Master and Commander: The Far Side of the World
Directed by Peter Weir
Written by Peter Weir and John Collee
Starring Russell Crowe, Paul Bettany


Master and Commander: The Far Side of the World

Well, we have our new Errol Flynn: a little pudgier, not as handsome, but just as compelling as anyone who ever strode the quarterdeck. Director (and cowriter) Peter Weir has recognized that Russell Crowe can take over any screen he has a mind to, and gives him free rein in "Master and Commander: The Far Side of the World." Crowe's expressive face and deep voice give him a presence that no one else I can think of compares with. And when he plays a wise, brave, thoughtful, brilliant tactician - as he does here - as Captain Jack Aubrey of his majesty's ship Surprise, we are captivated almost every moment of the film.

The film, set in 1805, is taken from parts of two books in Patrick O'Brian's series of twenty novels about Aubrey and his friend the ship's surgeon Stephen Maturin (Paul Bettany), all of them set during the Napoleonic wars. Where in the novels Maturin is a counterweight to Aubrey (he is also a spy, with his own agenda that is not known to Aubrey), here he plays a definitely subordinate role; he is the intellectual to Aubrey's practical man. In this stripped-down slice of naval warfare, though, we do not miss that other plot.

The Surprise has been given the job of tracking a French warship, the Acheron, that's headed to the Pacific, and then must capture it if possible, destroy it if not. But the Acheron is bigger, better armed, and better built than the Surprise, and so it will be Aubrey's job to find a way to overcome those handicaps. As the film opens the Surprise comes unexpectedly upon the Acheron off the coast of Brazil, and must fight a battle though barely prepared. Weir sets the stage and shows us the battle as though he were shooting a documentary. It is a brilliant set-piece. And more: while watching it we get insights into the sailors on board, the structure of the naval hierarchy, and the personality of Aubrey. Both ships survive, of course, and the Surprise limps away to repair itself.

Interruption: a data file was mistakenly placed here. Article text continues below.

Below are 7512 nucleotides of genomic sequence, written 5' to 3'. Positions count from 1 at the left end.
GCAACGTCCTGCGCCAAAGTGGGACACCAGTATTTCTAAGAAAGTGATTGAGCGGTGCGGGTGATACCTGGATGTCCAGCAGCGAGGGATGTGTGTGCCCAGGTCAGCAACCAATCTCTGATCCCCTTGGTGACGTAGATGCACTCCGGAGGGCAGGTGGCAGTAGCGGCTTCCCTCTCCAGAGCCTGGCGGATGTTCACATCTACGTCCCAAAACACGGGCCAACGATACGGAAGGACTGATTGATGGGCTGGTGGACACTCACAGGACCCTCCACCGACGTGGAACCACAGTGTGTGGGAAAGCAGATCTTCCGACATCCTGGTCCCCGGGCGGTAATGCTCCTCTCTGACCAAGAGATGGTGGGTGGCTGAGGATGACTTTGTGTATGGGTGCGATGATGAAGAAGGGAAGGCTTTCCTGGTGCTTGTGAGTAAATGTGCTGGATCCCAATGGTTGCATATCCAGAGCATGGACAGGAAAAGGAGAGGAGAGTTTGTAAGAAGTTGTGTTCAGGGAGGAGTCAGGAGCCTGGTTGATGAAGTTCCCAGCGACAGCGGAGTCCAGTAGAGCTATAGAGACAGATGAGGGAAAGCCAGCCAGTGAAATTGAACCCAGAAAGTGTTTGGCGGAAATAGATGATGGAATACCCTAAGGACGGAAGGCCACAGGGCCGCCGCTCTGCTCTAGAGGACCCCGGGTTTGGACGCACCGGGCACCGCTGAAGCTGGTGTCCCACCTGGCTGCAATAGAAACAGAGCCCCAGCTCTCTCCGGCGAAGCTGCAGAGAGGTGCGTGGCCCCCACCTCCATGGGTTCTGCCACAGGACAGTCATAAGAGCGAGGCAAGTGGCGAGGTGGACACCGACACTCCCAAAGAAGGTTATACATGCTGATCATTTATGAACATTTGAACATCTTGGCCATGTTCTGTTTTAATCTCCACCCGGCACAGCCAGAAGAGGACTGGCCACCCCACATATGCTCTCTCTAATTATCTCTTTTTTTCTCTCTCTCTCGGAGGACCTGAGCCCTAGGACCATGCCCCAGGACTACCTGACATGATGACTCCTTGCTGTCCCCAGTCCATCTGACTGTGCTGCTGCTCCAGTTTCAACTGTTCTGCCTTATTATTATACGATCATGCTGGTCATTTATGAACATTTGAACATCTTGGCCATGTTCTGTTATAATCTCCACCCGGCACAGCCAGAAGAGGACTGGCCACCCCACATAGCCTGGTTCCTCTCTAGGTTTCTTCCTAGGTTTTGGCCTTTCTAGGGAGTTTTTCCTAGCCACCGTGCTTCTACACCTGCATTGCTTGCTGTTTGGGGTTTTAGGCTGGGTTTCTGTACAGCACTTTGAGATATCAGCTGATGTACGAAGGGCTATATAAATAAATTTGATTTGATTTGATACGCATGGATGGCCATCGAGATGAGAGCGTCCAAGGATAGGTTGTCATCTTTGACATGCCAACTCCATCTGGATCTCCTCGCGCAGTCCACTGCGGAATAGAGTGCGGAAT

Then the film spends time as an observer on the ship, as the Surprise moves closer to a final confrontation with its nemesis. Sailing through storms and calm, including a stop at the Galapagos Islands, we get to know the crew, and the relationship between Aubrey and Maturin, who play violin and cello duets in Aubrey's cabin. We see the nature of discipline and the ways in which Aubrey is the master of the ship, and it is not always pleasant. Crowe plays him as a man to whom command is second nature, but who respects and cares for his men, who likes to drink and tell jokes (which his subordinates have no doubt heard many times before), and is most alive as a tactician.

The film is as exciting to watch as any naval epic I can recall, with vignettes that give depth to many of the sailors. A very young midshipman (Max Pirkis) whose voice has not yet changed, is given unexpected responsibilities. Another, now almost thirty, must face that he is incapable of command. And so on. The tensions, the unexpected warmth, the terrors and the pleasures are all here for us.

So is the film perfect? Well, almost; but I do have a small caveat; the film has built up to a final confrontation between the two ships, of course; but when it comes Weir somehow does not give us enough of an overview of the action; it is all slash, shoot and burn, in extreme closeup instead of a wider view. No doubt Weir didn't want to repeat the way he shot the opening fight, but in this case a bit of cinematic air would have increased the power of the sequence and made for a more cathartic end. But that's a quibble. The film is great entertainment, with an unexpected depth that enriches our pleasure.